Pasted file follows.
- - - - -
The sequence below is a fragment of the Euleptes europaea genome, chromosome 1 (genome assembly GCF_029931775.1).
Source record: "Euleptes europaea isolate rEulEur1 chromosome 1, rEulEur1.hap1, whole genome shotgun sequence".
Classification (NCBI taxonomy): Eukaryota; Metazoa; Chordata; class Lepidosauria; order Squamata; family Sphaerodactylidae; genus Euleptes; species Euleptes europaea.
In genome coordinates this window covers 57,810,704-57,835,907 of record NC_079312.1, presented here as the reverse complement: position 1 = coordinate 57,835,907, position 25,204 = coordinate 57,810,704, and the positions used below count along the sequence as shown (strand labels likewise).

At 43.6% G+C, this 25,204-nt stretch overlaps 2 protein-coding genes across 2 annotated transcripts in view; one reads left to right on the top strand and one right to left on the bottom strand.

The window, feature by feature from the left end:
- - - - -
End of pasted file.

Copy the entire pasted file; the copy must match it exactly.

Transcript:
The sequence below is a fragment of the Euleptes europaea genome, chromosome 1 (genome assembly GCF_029931775.1).
Source record: "Euleptes europaea isolate rEulEur1 chromosome 1, rEulEur1.hap1, whole genome shotgun sequence".
Classification (NCBI taxonomy): Eukaryota; Metazoa; Chordata; class Lepidosauria; order Squamata; family Sphaerodactylidae; genus Euleptes; species Euleptes europaea.
In genome coordinates this window covers 57,810,704-57,835,907 of record NC_079312.1, presented here as the reverse complement: position 1 = coordinate 57,835,907, position 25,204 = coordinate 57,810,704, and the positions used below count along the sequence as shown (strand labels likewise).

At 43.6% G+C, this 25,204-nt stretch overlaps 2 protein-coding genes across 2 annotated transcripts in view; one reads left to right on the top strand and one right to left on the bottom strand.

The window, feature by feature from the left end: